I totally agree with you. Support is the most important thing because it sets up the correct conditions for the voice to operate optimally. The breath fuels the voice and If it is not steady and under control(LOWER BODY CONTROL) Then tension will creep in and the voice will never grow to its full potential.

I am a voice student and honestly the things that I am learning now in school only confirm what I have researched on my own. The human body is very amazing. It is our job to connect the research and science with the psychological thoughts of singing.

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Do I understand your correctly if you say that it is 0% chest and only headvoice? (or whatever we call it).

How is it as headvoice go? Would I need to practice it more, or is it time to bring it in with my chest musculature? Do you have any tips/links/books on a good way to do this?

I've mostly worked on belting for the high notes with my vocal coach. What I'm trying now is to sing less shouty, to find that mixed sound.

Here is a clip of me singing more powerfully. I think I start in mixed that is better than the one demonstrated in the gotye-clip, but I've never been able to maintain that going up. I switch to more shouty singing instead to reach the higher notes. I'm just posting it to show that I can sing differently as well.

https://dl.dropbox.com/u/19750082/recordings/Scales-D5-multiplemodes.wav

(the mic was clipping some at the top notes so it is sadly saturated.. haven't gotten a new chance to re-record anything at this volume.. no compressor on it, you might have to turn the volume up)

All I have to say is the voice is a muscle so train, train, and TRAIN! :-)

Power lifters don't start out squatting 700 lbs...They had to put in thousands of hours of work to achieve what they achieve.

As I said before technique is a matter of doing things in a more efficient way, but it is not the end all be all.

The most important thing is strengthening the muscles of the singing voice by doing breathing exercises first, a correct warm up, the actual workout, a song or two, and a cool down.

Just keep working it will pay off.

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Thanks for taking the time to answer my beginner questions! I'm afraid I'm a bit confused to which one of my two clips your comments are directed at.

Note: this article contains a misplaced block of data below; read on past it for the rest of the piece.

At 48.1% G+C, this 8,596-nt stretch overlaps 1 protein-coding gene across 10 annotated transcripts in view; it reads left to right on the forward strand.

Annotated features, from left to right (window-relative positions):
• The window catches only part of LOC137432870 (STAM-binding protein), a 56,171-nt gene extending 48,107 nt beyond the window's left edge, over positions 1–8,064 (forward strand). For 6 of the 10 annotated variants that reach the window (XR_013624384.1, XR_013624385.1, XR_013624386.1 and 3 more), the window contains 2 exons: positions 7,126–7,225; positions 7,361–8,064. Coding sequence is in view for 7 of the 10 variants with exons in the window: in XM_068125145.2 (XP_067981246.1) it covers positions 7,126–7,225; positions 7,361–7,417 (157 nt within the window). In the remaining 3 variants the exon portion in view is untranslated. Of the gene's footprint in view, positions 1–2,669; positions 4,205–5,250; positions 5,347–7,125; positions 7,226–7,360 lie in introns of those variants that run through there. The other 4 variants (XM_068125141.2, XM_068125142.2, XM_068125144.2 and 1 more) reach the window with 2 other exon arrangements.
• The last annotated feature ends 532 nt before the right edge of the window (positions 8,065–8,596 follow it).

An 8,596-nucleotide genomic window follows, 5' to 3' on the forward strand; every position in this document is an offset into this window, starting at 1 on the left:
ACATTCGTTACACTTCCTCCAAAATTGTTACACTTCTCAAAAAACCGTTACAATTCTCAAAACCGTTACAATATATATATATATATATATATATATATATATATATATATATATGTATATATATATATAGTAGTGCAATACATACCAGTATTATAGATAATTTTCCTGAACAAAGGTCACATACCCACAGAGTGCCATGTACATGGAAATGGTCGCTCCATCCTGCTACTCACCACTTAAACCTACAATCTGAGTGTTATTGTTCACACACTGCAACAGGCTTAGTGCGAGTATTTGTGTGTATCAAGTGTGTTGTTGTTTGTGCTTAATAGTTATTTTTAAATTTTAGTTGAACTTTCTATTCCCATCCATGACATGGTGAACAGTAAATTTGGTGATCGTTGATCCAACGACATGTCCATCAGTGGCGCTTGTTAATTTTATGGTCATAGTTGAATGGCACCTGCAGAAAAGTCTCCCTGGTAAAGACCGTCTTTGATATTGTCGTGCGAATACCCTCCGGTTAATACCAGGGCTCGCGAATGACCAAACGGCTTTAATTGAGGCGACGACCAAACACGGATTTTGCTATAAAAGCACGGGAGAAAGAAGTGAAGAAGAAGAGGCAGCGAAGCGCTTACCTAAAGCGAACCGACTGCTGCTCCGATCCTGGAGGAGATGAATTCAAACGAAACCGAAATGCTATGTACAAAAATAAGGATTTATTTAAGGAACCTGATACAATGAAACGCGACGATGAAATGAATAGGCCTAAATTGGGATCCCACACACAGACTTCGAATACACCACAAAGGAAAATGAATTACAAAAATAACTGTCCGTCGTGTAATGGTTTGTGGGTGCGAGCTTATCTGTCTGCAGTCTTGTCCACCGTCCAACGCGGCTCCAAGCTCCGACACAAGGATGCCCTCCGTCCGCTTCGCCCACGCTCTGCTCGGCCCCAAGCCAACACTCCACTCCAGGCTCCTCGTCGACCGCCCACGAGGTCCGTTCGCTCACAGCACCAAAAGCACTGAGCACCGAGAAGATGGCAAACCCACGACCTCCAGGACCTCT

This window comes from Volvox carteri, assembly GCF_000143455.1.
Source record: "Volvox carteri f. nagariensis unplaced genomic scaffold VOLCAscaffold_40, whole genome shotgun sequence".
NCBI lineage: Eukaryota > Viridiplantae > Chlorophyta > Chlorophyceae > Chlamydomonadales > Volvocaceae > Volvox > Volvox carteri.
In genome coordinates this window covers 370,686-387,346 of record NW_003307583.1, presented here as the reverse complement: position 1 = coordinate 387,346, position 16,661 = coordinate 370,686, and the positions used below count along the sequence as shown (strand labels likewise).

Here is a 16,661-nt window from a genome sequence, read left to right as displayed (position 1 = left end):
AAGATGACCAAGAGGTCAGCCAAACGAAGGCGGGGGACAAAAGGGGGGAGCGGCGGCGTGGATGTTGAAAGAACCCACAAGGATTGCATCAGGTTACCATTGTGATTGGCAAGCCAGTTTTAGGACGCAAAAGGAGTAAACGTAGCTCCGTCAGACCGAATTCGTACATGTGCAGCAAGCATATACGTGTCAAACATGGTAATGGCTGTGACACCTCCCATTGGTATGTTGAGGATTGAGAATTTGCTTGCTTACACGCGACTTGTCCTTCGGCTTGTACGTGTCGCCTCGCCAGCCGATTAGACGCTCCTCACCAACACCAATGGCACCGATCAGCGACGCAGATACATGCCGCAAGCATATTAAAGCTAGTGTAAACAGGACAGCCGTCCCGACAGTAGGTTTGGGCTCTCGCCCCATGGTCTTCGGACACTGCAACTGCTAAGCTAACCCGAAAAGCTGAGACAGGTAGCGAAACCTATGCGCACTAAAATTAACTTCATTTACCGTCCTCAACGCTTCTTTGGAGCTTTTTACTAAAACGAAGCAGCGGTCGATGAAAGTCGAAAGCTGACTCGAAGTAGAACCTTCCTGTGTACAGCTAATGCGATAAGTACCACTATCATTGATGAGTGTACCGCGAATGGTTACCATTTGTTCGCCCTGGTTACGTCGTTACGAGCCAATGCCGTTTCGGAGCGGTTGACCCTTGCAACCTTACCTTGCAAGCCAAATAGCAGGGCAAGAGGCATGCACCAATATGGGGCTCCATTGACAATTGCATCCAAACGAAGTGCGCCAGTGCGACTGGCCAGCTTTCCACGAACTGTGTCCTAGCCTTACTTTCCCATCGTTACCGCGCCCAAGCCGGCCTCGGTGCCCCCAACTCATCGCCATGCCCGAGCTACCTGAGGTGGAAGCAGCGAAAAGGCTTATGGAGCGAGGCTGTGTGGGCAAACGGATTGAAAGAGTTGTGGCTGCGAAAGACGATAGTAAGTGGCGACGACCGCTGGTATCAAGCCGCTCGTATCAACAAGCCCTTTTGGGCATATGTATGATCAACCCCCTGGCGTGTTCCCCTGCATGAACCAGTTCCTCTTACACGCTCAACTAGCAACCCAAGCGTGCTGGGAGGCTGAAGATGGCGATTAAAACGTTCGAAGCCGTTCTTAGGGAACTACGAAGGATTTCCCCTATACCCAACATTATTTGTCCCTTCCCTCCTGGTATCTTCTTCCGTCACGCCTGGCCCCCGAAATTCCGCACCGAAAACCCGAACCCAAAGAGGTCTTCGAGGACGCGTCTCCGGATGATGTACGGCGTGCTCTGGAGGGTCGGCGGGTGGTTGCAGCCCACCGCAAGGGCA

My first clip showcases the only sound that I can do that high besides falsetto/belting. You said that it was 100% headvoice. I though it was a poorly executed mixed voice, sounding very strained.

In my second clip I was aiming for belting (CVT overdrive) and then twanged belting (CVT edge). I just started it in mixed (CVT curbing). I had no intention of keeping it in mixed because I've never successfully managed to do it that high (yet). As you hear the vowel is changed at one point when I start belting. I, however, think that the mixed voice in the beginning seems to be somewhat better than in my gotye-clip (some % chest).

I've practiced belting with my vocal coach and I can do it without pushing, but I sometimes choose my vowels poorly. I know how it is supposed to feel when I do it right, but it could still be damaging I guess. I'm no vocal expert!

When you say that it is damaging, do you mean before I start belting, or during belting? Or in the last phase?

When you say choking, during what phase is that?

The scale you suggested seems to be for training mixed voice, is that correct?

Would you start your exercise at A3 or higher/lower? My first passagio is around D4/E4.

Thanks for all the help and comments so far! I will try the scale and see if I can master it.

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All I have to say is the voice is a muscle so train, train, and TRAIN! :-)

Power lifters don't start out squatting 700 lbs...They had to put in thousands of hours of work to achieve what they achieve.

As I said before technique is a matter of doing things in a more efficient way, but it is not the end all be all.

The most important thing is strengthening the muscles of the singing voice by doing breathing exercises first, a correct warm up, the actual workout, a song or two, and a cool down.

Just keep working it will pay off.

Thanks for the encouragement!

Do you think that I'm training in the right direction? To me it seems like training stuff such as in my gotye clip is going to take me nowhere, it seems like the wrong approach.

And how do I know that it is not dangerous? I know that singing never should hurt, but practicing like you describe would make me tired!

I'm going to to train VIDEOHERE scale and try to stay in mixed, not changing into belting. Seems I need to focus much more on mixed and not try to do multiple things at the same time!

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breakin,

don't feel bad.

let's define your goals...is one of your goals to be a professional singer?

ask yourself this first. is this what you really want to do?

simply put, if it is, you must understand it is going to take a lot or work and practise. there are no two ways about it.

you cannot "spot train", work this, work that, or try this or try that without a foundation.

the foundation is your posture and your breath management. you cannot learn to drive a car w/o an engine.

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breakin,

don't feel bad.

let's define your goals...is one of your goals to be a professional singer?

ask yourself this first. is this what you really want to do?

simply put, if it is, you must understand it is going to take a lot or work and practise. there are no two ways about it.

you cannot "spot train", work this, work that, or try this or try that without a foundation.

the foundation is your posture and your breath management. you cannot learn to drive a car w/o an engine.

My goal is to be as good as a professional singer, although i realize have a long way to go! I'm not looking for a quick fix... The hard part is to figure out what to practice! And where!